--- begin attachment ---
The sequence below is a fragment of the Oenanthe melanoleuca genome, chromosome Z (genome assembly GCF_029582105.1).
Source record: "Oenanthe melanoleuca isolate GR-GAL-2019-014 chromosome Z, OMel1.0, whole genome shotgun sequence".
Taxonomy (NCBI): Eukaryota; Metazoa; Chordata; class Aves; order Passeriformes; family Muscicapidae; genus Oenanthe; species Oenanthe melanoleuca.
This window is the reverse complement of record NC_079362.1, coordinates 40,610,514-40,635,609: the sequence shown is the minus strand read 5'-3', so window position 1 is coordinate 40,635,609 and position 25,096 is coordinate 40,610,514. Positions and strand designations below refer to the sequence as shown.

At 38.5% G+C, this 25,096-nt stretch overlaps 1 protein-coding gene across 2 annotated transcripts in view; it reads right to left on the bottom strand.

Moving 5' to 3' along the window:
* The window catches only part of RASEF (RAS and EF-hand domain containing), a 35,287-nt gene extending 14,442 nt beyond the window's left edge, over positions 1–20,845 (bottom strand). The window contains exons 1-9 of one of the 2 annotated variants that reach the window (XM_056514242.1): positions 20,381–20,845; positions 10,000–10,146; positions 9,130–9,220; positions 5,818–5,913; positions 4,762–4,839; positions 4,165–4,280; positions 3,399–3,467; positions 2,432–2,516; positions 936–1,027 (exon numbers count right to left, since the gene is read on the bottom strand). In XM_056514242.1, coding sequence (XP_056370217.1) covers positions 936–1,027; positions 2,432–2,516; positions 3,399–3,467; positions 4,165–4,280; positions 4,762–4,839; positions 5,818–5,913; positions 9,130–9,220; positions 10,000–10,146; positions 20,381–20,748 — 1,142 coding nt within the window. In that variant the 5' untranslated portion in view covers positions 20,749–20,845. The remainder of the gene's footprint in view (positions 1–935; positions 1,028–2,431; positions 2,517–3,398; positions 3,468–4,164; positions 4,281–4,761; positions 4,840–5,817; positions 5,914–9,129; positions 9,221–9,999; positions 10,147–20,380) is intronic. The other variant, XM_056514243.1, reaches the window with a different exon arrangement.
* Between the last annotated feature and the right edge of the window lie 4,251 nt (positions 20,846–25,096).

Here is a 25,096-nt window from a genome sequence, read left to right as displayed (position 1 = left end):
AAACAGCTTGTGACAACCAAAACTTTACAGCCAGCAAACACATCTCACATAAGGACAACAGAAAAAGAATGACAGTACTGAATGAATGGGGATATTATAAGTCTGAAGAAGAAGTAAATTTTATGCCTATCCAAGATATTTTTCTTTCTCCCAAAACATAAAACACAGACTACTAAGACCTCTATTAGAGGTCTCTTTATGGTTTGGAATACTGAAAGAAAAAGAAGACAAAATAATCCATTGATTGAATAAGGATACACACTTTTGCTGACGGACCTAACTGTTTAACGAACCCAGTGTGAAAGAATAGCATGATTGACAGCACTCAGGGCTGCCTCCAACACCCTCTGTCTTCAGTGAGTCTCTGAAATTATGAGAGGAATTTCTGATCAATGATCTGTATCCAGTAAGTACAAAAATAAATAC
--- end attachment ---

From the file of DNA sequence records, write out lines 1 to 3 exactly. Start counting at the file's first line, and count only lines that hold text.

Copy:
The sequence below is a fragment of the Oenanthe melanoleuca genome, chromosome Z (genome assembly GCF_029582105.1).
Source record: "Oenanthe melanoleuca isolate GR-GAL-2019-014 chromosome Z, OMel1.0, whole genome shotgun sequence".
Taxonomy (NCBI): Eukaryota; Metazoa; Chordata; class Aves; order Passeriformes; family Muscicapidae; genus Oenanthe; species Oenanthe melanoleuca.